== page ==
Sponge Filters are the simplest and most cost effective filter for any tank.  The sponge inside your tank serves both mechanical and biological filtration.  An air pump forces air bubbles into your sponge (air stones help reduce bubble size and noise).  When the bubble rises, it pulls water through the sponge and that’s when your filtration begin.  When the sponge is dirty, remove it and clean in a separate cup of the same tank water.  That’s it.  Easy maintenance, cost-effective and it tackles 2 types of filtration.  The negative side is its visibility and it will occupy space inside your aquarium.  You’ll also have to clean the sponge more frequently because it’s the only filtration system you have.

Sponge Filter -available on Amazon

 

aquarium air pump – available on Amazon
Hang on Back (HOB) Filters

HOB Filters have the advantage of staying outside your tank.  It literally hangs on the aquarium edge and has a stem that dips inside the water.  That stem is your filter inlet.  It sucks water from your aquarium into the filter, cleans it, and spits out clean water at the top.  Inside the HOB filter are various types of sponge and filter media.  A larger HOB filter provides the space advantage to customize all 3 types of filtration.  Cleaning is as simple as rinsing the sponges and media in a separate cup of the same tank water.  If your tank is against a wall, measure the space available for your HOB filter.  Also, it’s recommended to have a pre-filter sponge.  This is a small sponge at the inlet pipe which helps prevent livestock and solids from getting sucked in.  HOB filters can go on without cleaning a little longer than sponge filters, but that all depends on how dirty it gets.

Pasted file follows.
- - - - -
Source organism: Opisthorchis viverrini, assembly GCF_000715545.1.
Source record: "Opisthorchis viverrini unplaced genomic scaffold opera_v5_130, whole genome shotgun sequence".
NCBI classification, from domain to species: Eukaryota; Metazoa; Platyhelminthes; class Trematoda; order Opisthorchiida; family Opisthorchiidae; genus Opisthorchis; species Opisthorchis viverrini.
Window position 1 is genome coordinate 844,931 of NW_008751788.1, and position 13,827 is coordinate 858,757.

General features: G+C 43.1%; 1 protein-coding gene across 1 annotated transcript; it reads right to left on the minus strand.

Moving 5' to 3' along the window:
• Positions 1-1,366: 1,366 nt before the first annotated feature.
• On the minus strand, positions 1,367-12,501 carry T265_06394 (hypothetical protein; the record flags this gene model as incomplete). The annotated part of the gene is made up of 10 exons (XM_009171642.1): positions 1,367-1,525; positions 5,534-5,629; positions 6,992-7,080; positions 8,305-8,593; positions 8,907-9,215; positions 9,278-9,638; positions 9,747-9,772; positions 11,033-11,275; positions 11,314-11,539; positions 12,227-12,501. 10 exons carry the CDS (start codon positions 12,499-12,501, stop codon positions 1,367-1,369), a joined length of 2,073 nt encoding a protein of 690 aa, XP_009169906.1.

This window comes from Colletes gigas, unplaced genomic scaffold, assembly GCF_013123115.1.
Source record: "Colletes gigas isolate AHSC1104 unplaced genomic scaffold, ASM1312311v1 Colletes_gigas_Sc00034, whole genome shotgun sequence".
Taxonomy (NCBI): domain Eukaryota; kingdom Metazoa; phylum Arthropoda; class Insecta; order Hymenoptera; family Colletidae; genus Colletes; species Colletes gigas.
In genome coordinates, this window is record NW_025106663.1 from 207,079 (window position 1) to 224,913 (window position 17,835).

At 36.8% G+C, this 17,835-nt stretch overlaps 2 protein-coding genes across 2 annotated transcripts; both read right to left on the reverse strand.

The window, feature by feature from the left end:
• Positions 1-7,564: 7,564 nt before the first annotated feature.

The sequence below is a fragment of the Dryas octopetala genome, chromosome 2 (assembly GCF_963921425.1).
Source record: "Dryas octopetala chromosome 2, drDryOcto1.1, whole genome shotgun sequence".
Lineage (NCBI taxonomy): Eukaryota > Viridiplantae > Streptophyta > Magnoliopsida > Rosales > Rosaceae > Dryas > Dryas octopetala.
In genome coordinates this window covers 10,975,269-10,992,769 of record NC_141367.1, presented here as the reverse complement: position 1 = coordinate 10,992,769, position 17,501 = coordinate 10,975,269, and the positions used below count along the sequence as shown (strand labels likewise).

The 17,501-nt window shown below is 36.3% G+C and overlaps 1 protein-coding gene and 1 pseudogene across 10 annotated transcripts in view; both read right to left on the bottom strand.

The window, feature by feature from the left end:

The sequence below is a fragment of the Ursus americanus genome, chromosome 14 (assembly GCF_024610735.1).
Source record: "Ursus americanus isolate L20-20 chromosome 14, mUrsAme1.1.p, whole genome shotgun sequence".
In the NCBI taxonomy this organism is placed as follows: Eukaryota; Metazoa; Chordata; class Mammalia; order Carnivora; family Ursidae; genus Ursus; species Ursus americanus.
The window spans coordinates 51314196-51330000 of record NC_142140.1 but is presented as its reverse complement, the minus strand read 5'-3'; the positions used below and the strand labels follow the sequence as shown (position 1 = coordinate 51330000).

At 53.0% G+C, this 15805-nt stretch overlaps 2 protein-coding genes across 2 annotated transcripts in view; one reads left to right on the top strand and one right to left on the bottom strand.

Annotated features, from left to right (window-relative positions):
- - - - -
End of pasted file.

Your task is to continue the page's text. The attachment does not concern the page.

HOB filter with pre-filter sponge at inflow pipe – available on Amazon
Canister Filters

Canister Filters are a little more complicated, yet popular for its versatility.  They can support mechanical, biological and chemical filtration, and you can include in-line attachments like water heaters and CO2 atomizers.  These units need a storage area under your tank.  The filter system itself has a chamber or basket for you to place all your filter media.  The unit is then connected by 2 hoses which cycles water in and out of your aquarium.  This is when you can use glass lily pipes, and that’s essentially all that occupies your tank.  Maintaining this can be a bit more time consuming.  You need to turn off the filter, disconnect the hoses and remove the media to rinse with the same tank water.  Using quick disconnects can help with a much faster and easier disassembly.  The good thing about canister filters is that it does not require as frequent cleaning as sponge and HOB.  If managed well, it can be done every few months rather than weeks.

Canister Filter setup – filters available on Amazon

All Things Considered

There are many more types of aquarium filters on the market, all that operate in a similar fashion.  Each aquarium filter type has its set of pros and cons which should be considered with the size of your tank and livestock.  Biological filtration is the most important one.  Be sure to provide as much surface area or media as possible and only rinse with the same tank water.  Mechanical filtration is next as it helps collect the solids and debris that would dirty your filters.  Chemical filtration has many great benefits and is optional, depending on your setup.

Always rinse filter media with the same tank water